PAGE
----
Today in concept art we were given a helping hand with our texturing skills. We used a combination of Photoshop & Mudbox’s ability to live paint to texture a blank spiked post. The model was provided and UV unwrapped by Tony for this exercise.
The aim of this exercise was that every object has a ‘story’, by this I mean how the environment or use has affected it. I usually refer to this as weathering. The example given is a rock is lodged loose and rolls down a hill, it falls into a pot of orange paint. The rock is then found by passers by, removed from the paint and further thrown down another hill where it comes to a stop. How different would the rock now look compared to the start of its journey, likely covered in paint, dirt, bits of grass, dust etc. How would you go about texturing this to tell that ‘story’.
We were provided with a blank UV set and let loose to texture the post however we wanted within Photoshop, while keeping in mind the idea of giving the object some history. I began this the way I begin most of my textures, filled in each area with a solid colour to represent the material I want to emulate and then headed to textures.com to find some resources I could use to start adding detail to the post.
While considering the posts function, time period, building material etc, I naturally fell upon some sort of medieval fortification, could be medieval fantasy too. Therefore I stuck with the obvious building materials of wood and iron, however for a raw look I opted to make it look like an unprocessed log with the iron work attached. I gathered textures as close to the idea I had and set out editing the texture together. Once I had all the base textures applied, I went in on a second pass adding some alphas of mossy grunge, dirt and rust and used the burn tool to darken some of the edges in an attempt to blend them a little better.
The end result looked okay, but had the same feel as most of my photoshop textures, owing to an over reliance on photo textures. Tony had shown examples of some gorgeous hand painted textures, eventually I’d love to replicate something similar. There is also Substance Painter which is slowly changing my workflow. I’d rather not get too stuck into one method of working.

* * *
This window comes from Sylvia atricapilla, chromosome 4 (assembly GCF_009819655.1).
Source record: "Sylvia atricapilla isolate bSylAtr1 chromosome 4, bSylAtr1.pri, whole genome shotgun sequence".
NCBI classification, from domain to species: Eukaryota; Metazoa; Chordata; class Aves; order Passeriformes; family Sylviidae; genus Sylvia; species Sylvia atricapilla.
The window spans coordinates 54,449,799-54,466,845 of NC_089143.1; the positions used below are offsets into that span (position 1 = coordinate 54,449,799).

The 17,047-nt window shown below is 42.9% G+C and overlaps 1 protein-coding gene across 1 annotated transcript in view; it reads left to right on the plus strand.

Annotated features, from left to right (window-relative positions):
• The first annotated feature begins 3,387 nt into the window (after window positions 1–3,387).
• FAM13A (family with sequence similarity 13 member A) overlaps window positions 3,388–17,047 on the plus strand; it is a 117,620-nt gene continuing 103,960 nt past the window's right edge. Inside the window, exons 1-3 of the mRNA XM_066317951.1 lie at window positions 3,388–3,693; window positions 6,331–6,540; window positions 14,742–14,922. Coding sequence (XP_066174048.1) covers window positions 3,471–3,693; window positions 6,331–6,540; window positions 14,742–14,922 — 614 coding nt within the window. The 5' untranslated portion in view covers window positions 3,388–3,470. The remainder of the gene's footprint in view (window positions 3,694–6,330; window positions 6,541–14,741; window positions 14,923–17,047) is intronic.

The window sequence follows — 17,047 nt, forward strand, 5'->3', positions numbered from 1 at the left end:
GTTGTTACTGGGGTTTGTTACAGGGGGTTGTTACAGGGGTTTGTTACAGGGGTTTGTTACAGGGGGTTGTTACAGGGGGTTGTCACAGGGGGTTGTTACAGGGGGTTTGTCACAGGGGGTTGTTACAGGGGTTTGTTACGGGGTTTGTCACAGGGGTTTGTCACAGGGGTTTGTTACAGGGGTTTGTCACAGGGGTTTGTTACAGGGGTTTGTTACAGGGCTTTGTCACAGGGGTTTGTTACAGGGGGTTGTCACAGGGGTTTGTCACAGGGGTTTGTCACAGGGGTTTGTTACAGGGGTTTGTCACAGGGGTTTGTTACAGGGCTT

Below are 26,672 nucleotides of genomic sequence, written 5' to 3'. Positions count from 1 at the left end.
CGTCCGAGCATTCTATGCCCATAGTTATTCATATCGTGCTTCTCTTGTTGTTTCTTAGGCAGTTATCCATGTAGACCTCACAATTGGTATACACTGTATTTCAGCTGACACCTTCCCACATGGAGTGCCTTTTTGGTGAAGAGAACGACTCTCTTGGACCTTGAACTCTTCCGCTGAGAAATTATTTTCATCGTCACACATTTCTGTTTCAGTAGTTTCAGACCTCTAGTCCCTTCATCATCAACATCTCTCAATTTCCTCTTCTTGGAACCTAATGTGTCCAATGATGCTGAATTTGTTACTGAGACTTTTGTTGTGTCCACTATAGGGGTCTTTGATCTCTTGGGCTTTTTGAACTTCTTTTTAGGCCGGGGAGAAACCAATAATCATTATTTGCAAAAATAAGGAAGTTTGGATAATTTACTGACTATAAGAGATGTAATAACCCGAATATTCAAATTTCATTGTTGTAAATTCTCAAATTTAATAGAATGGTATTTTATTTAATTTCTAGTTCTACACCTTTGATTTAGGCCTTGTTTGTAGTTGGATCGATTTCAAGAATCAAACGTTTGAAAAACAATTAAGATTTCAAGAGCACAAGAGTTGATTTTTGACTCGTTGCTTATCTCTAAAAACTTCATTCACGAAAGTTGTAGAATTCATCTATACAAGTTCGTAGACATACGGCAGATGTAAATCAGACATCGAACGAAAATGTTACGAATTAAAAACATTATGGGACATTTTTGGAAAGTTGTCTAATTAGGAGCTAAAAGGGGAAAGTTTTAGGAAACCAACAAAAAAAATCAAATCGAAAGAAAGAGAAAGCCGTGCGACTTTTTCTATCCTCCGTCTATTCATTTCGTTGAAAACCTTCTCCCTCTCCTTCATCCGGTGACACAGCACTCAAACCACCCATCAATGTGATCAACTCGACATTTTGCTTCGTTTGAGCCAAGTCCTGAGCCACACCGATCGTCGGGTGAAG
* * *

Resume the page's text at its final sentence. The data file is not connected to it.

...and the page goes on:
Speaking of new ways of working, our textured models were then imported into workflow. At first I was a little confused, I knew about its sculpting but I had no idea it had live paint abilities similar to Substance. So after being shown a few of the basic painting tools and how the layers worked, I tried to blend some of my rust alpha into the rest of the texture, there were some areas it ended abruptly and looked out of sorts. I could have spent many more hours tinkering but sadly it’s a short class, from Mudbox it was brought back into Maya with the new changes to the texture.
To wrap up the lesson we rendered out the scene using the renderer Turtle. Brand new to me, never heard of it before but Tony assured us it exists in Maya. I need to check the plug-in manager of my student copy and see if it exists. For what I’ve seen of it so far it gives a very crisp render and has softer lighting by default. Maya software first, Turtle below it.
I spent part of Sunday downloading new materials into Substance from Substance Share and I thought I’d quickly test some of them on the arch/wall from this tutorial. Any excuse to try and learn more about the software! Rendered out using IRay since I seem to have lost the use of Arnold in SP after installing Mental Ray.